Tunnel vision is being so focused on one item that nothing else seems to exist. Everything beyond fades out into darkness, and the only thing occupying your mind is what is visibly in front of you. I have experienced this while writing my book Heels to Holster. I have been so focused on getting it published that I have neglected to add to the blogs on my website (ShirleyWatral.com). It is easy to fall into tunnel vision when one item gets all our attention or one life event seems to consume us, like coronavirus. The news media is consumed with COVID -19. They are experiencing tunnel vision and are reporting on very little else. It is as if the world stopped and we are stuck in a COVID-19 tunnel.
There are two types of tunnel vision. One is when we consciously focus on one item and the other is the effects of our body reacting to outside stimuli. When we are threatened and we get in fight-or-flight mode our nervous system responds by releasing stress hormones, which includes adrenaline. These hormones cause our brain to process incoming information differently and we get tunnel vision, our heart rate increases, blood pressure rises and muscles tighten. We may not realize the effects adrenaline has on us unless we lived through a traumatic event or studied the body’s reaction to stress.
I used to think the term “tunnel vision” only applied to the visual sense. After reading an article by Rich Gasaway called Situational Awareness Matters Understanding Stress – Part 5, I have a different understanding of tunnel vision and how it applies to our other senses, not only vision. It is more of a tunnel of our senses when referring to the actions of our brain on our visual and audible senses during stress. Vision becomes focused on one small area and peripheral vision diminishes. The audible sense is narrowed and is focused on one voice or sound. With visual and audible senses narrowed, your situational awareness has deteriorated. Whatever we can do to reduce stress at those critical times of fight-or-flight will help us act instead of react in times of crisis.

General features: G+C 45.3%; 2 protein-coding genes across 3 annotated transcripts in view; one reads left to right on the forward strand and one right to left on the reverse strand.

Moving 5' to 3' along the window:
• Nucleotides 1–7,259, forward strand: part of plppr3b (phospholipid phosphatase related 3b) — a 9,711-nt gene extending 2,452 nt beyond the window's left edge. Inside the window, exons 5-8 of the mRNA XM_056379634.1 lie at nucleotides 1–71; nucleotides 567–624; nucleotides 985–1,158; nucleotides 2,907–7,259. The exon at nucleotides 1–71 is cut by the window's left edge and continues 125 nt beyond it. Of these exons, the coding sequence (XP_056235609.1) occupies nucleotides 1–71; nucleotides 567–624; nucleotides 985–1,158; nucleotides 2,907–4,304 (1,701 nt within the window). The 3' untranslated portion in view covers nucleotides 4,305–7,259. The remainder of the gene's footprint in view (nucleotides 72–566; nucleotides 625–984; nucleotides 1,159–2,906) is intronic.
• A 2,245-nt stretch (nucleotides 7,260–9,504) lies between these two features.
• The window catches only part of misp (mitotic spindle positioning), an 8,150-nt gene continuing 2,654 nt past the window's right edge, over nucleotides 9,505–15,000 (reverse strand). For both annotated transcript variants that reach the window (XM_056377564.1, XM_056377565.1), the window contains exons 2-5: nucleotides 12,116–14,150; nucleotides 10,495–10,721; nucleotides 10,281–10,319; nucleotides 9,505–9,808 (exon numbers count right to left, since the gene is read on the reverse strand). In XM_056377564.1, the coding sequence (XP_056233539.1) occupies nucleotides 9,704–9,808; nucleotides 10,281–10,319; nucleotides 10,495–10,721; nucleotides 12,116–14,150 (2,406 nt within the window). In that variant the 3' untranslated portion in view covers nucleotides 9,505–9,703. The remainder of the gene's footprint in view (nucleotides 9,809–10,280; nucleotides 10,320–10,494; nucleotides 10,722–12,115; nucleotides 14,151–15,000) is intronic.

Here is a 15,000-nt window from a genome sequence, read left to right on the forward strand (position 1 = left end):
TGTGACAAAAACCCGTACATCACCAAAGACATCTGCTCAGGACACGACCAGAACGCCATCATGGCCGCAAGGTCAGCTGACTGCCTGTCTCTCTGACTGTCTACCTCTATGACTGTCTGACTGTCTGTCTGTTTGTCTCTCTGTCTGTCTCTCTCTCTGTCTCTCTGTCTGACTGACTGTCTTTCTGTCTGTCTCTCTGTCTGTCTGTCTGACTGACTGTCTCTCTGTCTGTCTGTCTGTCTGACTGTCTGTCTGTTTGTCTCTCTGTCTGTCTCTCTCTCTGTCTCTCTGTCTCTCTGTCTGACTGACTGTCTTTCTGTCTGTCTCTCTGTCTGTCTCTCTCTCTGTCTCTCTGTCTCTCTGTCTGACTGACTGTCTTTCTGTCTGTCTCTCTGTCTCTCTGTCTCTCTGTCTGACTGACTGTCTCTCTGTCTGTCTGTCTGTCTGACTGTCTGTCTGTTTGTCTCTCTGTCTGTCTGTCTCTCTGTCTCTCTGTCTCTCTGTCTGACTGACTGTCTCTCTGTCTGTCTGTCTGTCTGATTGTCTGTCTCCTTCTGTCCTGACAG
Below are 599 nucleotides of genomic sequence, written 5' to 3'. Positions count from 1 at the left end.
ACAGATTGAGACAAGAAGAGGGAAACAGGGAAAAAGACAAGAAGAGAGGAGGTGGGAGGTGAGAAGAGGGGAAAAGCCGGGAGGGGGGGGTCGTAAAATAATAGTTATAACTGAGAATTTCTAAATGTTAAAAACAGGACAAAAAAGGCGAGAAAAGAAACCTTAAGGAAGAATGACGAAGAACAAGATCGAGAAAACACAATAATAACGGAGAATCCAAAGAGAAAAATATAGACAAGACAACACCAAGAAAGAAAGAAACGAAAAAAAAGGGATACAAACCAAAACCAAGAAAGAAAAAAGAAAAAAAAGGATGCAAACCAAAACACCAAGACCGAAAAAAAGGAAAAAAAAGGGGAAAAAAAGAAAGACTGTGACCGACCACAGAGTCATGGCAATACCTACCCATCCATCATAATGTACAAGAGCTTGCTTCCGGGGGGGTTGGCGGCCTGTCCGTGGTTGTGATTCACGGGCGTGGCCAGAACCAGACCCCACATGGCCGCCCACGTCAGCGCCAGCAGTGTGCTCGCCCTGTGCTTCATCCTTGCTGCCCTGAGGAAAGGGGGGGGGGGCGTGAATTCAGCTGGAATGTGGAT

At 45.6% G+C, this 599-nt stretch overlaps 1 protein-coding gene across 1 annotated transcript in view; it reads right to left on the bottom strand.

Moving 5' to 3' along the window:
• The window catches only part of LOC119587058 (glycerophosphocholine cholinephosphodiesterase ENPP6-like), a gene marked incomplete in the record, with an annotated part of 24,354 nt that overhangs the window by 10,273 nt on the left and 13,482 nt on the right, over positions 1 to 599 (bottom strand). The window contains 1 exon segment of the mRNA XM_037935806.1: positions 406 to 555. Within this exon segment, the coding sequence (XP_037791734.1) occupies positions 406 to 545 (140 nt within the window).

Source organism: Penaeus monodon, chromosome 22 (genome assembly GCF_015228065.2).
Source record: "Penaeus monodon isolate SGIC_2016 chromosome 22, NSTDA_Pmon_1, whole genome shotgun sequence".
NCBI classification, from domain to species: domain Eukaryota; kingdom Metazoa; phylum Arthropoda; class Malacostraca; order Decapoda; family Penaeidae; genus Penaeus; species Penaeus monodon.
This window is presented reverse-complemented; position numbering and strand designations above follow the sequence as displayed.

There are ways to counteract this deterioration. One way is to constantly scan the area by keeping your head moving and looking around to help fight the effects. You can also focus on controlling your breathing. The more you know and understand the effects of stress on your senses, the better you are able to control your stress level. Johns Hopkins University did a study of how the body reacts to stress. They found when a person’s vision became tunneled, the audible senses decreased as well and when hearing was tunneled the visual performance decreased. If one goes they both go.
Along with vision and hearing the sense of time is affected. Stress can cause time to feel like it is slowing down or speeding up, and you lose track of how much time truly has passed. I can relate to this. As I worked on writing my book, I realized I had no concept of how much time had passed while I was going through this very stressful time in my life. If it wasn’t for the notes I took along the way and court documents to refer to, my time frame for events would have been really distorted.
I try to be prepared for the unexpected when I am out in public. I check my surroundings and have an evacuation route and an idea of where I can go for cover or concealment when I am in a movie theater, restaurant, or in a check-out line at a store. If I have a plan in mind and something were to happen I am one step ahead of the game and more likely to be able to act instead of react because I already established a plan in my mind. I have also added scenario classes to my list of training. In my next blog will share my experience with scenario training at W.O.F.T.
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